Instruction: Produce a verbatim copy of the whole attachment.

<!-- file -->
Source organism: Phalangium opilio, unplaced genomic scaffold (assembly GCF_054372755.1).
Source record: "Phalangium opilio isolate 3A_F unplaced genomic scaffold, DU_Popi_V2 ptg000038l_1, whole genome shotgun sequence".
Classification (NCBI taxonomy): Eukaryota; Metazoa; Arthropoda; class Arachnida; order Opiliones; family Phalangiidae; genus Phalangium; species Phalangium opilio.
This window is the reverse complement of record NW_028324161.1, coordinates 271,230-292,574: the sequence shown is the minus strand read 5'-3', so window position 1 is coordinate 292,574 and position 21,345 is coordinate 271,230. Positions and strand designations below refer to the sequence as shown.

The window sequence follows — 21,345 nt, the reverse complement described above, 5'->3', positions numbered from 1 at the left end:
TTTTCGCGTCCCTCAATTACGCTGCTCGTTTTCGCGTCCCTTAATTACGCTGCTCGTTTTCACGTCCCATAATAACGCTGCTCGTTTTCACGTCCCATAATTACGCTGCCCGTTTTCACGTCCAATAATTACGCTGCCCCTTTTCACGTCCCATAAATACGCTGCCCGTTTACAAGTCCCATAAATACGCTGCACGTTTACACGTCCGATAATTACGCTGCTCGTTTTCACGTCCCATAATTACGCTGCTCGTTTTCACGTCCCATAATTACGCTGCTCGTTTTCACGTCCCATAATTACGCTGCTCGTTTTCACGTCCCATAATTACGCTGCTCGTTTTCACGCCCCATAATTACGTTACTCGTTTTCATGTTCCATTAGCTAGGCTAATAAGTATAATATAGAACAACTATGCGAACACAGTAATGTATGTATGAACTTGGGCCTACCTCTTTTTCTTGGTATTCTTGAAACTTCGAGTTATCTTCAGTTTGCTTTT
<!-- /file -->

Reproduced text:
Source organism: Phalangium opilio, unplaced genomic scaffold (assembly GCF_054372755.1).
Source record: "Phalangium opilio isolate 3A_F unplaced genomic scaffold, DU_Popi_V2 ptg000038l_1, whole genome shotgun sequence".
Classification (NCBI taxonomy): Eukaryota; Metazoa; Arthropoda; class Arachnida; order Opiliones; family Phalangiidae; genus Phalangium; species Phalangium opilio.
This window is the reverse complement of record NW_028324161.1, coordinates 271,230-292,574: the sequence shown is the minus strand read 5'-3', so window position 1 is coordinate 292,574 and position 21,345 is coordinate 271,230. Positions and strand designations below refer to the sequence as shown.

The window sequence follows — 21,345 nt, the reverse complement described above, 5'->3', positions numbered from 1 at the left end:
TTTTCGCGTCCCTCAATTACGCTGCTCGTTTTCGCGTCCCTTAATTACGCTGCTCGTTTTCACGTCCCATAATAACGCTGCTCGTTTTCACGTCCCATAATTACGCTGCCCGTTTTCACGTCCAATAATTACGCTGCCCCTTTTCACGTCCCATAAATACGCTGCCCGTTTACAAGTCCCATAAATACGCTGCACGTTTACACGTCCGATAATTACGCTGCTCGTTTTCACGTCCCATAATTACGCTGCTCGTTTTCACGTCCCATAATTACGCTGCTCGTTTTCACGTCCCATAATTACGCTGCTCGTTTTCACGTCCCATAATTACGCTGCTCGTTTTCACGCCCCATAATTACGTTACTCGTTTTCATGTTCCATTAGCTAGGCTAATAAGTATAATATAGAACAACTATGCGAACACAGTAATGTATGTATGAACTTGGGCCTACCTCTTTTTCTTGGTATTCTTGAAACTTCGAGTTATCTTCAGTTTGCTTTT